This is the premium, all-singing, all-dancing Garmin Edge bike computer. It has it all: turn-by-turn navigation on a huge 3in colour touchscreen that automatically adjusts for light conditions, data tracking for a vast array of rider performance metrics, Advanced Workout and Virtual Partner features, Strava Live integration and lots more. It comes at a hefty price though.
The Garmin Edge 1000 was launched in 2014 and is comparable in size to an iPhone 4, albeit a little deeper in the belly. It’s got both GPS and GLONASS (the latter speeds up satellite reception, at a slight battery life cost), Bluetooth Smart so you can receive phone call alerts and weather reports if you wish, WiFi uploads, and compatibility with the latest Garmin Varia smart lights and ViRB action cameras. Thanks to ANT+ it’ll connect with nearly any sensor out there.
We love the integration with Strava Live — this automatically uploads segments from the popular social network for athletes and provides real-time feedback on how you’re doing against your own personal best or the current KOM. (You’ll need to subscribe to Strava Premium to use this feature).
And the navigation is superb, with detailed mapping that can be switched between a top-down bird’s eye view and a 3D purple line to follow. You can select a routing mode so that it knows whether to guide you across bike paths (‘Tour Cycling’ mode), trails (‘Mountain Biking’) or tarmac (‘Road Cycling’). We also love the way it can auto-suggest three routes if you tell it how far you want to ride.
But it’s the enormous range of possible data screens that make this unit stand out for data-hungry cyclists — you can configure up to 10 screens, which you swipe through like a smartphone. Metrics include variations on speed, altitude, power, heart rate, cadence, calories, gears (for Shimano Di2 and SRAM eTap), distance, time, temperature, sunset time, workout counters and more.
- Weight: 115g / 4oz
- Display size: 3.9cm x 6.5cm
Read our Garmin Edge 1000 review
Garmin Edge Explore 1000
Touring cyclists, this is the top-notch Garmin bike computer for you. It’s based on the Garmin Edge 1000, so you still get that massive 3in colour touchscreen, superb turn-by-turn navigation and weather alerts. It still offers a lot in data terms — there are three customisable data screens (rather than the 10 available with the Edge 1000) and it can display metrics including heart rate and power. The barometric altitude sensor remains too.
However, it lacks advanced performance features like Strava Live integration, structured workouts and recovery predictions, which are all big reasons for performance-focused riders to buy the Edge 1000. And although the Edge Explore 1000 is a little more affordable than its bigger brother, it’s still quite pricey.
The Garmin Edge Explore 1000 does offer one notable feature missing from the Edge 1000 though, incident detection. This relies on accelerometers to sound the alarm when you’ve had a crash and offers automatic or manual alerts to an emergency contact, telling them where you are (you can cancel the alert manually if you want).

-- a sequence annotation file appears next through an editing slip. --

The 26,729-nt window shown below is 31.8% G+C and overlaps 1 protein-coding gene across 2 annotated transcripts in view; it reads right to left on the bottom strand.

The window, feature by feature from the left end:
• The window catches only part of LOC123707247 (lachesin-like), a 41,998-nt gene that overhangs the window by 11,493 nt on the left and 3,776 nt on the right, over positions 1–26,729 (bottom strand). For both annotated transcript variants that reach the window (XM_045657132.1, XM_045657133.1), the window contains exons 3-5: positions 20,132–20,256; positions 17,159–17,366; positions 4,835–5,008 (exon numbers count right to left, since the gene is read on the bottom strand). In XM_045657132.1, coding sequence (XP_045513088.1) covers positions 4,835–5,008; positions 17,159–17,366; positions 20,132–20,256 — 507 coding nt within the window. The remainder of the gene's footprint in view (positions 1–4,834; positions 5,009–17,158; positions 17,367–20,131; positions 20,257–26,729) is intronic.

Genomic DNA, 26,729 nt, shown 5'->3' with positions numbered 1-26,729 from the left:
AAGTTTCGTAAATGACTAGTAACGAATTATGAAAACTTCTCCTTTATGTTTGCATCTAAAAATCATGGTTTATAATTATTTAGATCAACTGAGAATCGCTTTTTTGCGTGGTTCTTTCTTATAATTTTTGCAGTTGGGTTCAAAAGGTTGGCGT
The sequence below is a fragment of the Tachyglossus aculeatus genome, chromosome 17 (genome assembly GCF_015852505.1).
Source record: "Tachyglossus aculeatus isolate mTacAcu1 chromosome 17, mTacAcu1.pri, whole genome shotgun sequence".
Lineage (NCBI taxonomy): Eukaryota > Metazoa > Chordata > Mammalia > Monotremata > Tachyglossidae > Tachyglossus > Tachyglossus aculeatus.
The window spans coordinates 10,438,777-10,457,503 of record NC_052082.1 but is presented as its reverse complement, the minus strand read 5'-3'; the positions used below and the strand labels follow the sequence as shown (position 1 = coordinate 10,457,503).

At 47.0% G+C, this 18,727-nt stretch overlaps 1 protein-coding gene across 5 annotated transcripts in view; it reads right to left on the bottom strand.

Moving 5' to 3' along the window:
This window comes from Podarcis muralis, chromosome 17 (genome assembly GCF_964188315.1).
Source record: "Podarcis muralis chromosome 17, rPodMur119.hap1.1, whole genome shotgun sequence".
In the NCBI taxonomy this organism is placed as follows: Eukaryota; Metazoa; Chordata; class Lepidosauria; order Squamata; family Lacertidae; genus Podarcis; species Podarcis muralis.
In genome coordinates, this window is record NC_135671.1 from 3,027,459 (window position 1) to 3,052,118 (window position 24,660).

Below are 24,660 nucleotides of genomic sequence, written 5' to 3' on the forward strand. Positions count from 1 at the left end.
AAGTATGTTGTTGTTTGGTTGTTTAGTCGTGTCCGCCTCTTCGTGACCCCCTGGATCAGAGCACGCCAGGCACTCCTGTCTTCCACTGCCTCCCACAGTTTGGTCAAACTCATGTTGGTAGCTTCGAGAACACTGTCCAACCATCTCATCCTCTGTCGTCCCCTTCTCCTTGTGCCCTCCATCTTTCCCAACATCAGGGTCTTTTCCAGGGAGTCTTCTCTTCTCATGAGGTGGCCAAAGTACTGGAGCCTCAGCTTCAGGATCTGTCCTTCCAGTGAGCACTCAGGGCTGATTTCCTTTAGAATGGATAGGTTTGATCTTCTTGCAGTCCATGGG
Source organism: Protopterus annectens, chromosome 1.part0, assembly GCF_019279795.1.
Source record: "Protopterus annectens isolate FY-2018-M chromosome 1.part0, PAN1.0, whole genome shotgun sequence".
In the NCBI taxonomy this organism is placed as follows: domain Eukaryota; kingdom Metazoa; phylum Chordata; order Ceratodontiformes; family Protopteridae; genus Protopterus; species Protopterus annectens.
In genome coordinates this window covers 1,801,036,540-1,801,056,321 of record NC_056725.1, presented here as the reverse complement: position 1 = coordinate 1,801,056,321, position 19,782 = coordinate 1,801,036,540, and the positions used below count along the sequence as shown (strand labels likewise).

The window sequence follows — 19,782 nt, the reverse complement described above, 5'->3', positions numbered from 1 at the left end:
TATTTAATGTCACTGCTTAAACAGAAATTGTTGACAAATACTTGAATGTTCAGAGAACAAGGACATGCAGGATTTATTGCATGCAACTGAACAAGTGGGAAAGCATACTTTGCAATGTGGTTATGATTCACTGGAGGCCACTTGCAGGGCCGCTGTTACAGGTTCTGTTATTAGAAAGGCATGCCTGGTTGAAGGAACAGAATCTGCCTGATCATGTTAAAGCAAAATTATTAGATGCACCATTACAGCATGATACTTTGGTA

It also include Garmin’s Live Tracking feature, which we really like. This uses your smartphone’s data connection to broadcast your position (and other data like speed and heart rate) to a nominated recipient, who receives an emailed link and can then track your progress in a web browser.
But it’s really the navigation features that make this unit appealing for touring cyclists and those with a habit of getting lost (guilty). The best bit is the superb 3D Mode that gives you a nice big purple line to follow, plus audible alerts and a countdown to when you need to make that turn. There’s also loop suggestions, which let you tell it how far you want it to ride and leave the Edge Explore 1000 to figure out three possible bike-friendly routes.
And finally, there’s also a search function that lets you find destinations by postcode and points of interest (including some very useful ones like bike shops and hospitals, and some less useful ones like ice rinks and cinemas — clearly derived from Garmin’s range of car sat navs). In summary, a very capable bike computer for cyclists who want to explore rather than chase KOMs.
- Weight: 115g (4oz)
- Display size: 76mm
Read our Garmin Edge Explore 1000 review
Discontinued Garmin Edge bike computer models
There have been a fair few models that have fallen by the wayside as Garmin continually updates and improves its range. Here's the list of discontinued models, correct as of January 2017:
- Garmin Edge 200
- Garmin Edge 205
- Garmin Edge 305
- Garmin Edge 500
- Garmin Edge 510
- Garmin Edge 605
- Garmin Edge 705
- Garmin Edge 800
- Garmin Edge 810